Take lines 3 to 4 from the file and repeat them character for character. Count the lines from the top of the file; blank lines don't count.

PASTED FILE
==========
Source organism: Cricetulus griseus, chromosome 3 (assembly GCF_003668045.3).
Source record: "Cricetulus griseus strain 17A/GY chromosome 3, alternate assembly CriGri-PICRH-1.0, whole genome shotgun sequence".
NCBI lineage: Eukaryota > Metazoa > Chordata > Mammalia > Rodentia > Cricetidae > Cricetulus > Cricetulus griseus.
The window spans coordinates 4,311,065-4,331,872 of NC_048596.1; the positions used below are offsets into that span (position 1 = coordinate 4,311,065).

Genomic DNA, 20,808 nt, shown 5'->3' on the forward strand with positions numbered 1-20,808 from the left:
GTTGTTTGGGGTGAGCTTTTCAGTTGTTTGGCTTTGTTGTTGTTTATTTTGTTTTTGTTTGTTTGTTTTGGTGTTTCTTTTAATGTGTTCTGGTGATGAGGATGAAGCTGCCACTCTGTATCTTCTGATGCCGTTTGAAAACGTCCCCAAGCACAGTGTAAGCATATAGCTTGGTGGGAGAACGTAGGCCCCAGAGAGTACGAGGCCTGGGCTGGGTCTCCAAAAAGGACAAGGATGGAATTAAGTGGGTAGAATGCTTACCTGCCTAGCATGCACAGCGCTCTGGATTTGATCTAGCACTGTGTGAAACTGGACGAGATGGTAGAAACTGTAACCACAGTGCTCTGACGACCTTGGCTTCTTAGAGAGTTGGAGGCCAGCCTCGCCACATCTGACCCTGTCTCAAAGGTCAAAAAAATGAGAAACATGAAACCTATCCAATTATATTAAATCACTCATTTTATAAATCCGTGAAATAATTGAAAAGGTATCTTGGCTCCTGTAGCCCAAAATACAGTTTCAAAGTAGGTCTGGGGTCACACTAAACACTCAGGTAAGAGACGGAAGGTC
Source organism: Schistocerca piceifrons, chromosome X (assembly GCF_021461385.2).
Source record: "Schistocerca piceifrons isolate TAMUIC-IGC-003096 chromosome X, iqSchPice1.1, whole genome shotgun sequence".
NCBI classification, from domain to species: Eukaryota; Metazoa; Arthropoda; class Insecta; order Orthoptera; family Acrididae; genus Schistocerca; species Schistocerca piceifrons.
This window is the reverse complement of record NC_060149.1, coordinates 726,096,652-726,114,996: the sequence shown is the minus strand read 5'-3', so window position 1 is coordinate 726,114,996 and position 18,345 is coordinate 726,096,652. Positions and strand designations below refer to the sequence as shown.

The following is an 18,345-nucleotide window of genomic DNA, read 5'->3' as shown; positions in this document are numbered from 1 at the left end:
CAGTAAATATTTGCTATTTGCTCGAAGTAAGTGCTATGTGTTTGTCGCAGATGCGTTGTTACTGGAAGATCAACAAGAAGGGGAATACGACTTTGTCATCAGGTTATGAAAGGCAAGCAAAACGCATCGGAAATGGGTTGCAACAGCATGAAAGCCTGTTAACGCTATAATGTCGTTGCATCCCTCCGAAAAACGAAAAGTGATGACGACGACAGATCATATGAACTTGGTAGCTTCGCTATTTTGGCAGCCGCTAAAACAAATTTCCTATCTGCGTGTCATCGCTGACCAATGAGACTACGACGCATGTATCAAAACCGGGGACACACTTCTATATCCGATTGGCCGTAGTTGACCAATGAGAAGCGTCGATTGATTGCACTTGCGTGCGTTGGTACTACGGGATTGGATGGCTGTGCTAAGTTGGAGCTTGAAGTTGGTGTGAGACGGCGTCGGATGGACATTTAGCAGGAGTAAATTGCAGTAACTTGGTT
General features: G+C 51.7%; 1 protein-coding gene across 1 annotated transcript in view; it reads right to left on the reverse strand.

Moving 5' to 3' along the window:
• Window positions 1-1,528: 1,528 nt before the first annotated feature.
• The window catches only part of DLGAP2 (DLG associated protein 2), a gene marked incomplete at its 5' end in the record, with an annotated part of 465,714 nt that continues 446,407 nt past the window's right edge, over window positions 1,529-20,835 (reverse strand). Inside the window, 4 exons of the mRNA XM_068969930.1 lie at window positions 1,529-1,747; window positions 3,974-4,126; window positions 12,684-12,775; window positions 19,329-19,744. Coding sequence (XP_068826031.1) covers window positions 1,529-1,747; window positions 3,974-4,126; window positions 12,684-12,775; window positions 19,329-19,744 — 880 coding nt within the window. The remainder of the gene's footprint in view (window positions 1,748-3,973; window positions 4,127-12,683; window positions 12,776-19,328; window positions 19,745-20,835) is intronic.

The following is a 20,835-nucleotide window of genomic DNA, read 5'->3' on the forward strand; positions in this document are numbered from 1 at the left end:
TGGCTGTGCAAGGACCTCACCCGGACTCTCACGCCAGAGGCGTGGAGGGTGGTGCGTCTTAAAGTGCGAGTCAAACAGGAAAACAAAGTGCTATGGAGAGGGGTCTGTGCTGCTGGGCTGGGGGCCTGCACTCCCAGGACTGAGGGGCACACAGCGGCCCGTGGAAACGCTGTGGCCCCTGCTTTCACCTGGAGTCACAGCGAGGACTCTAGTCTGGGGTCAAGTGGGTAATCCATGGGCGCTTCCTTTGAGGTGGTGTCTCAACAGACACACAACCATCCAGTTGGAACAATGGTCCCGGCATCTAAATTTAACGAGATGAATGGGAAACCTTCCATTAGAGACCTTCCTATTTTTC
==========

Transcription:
NCBI lineage: Eukaryota > Metazoa > Chordata > Mammalia > Rodentia > Cricetidae > Cricetulus > Cricetulus griseus.
The window spans coordinates 4,311,065-4,331,872 of NC_048596.1; the positions used below are offsets into that span (position 1 = coordinate 4,311,065).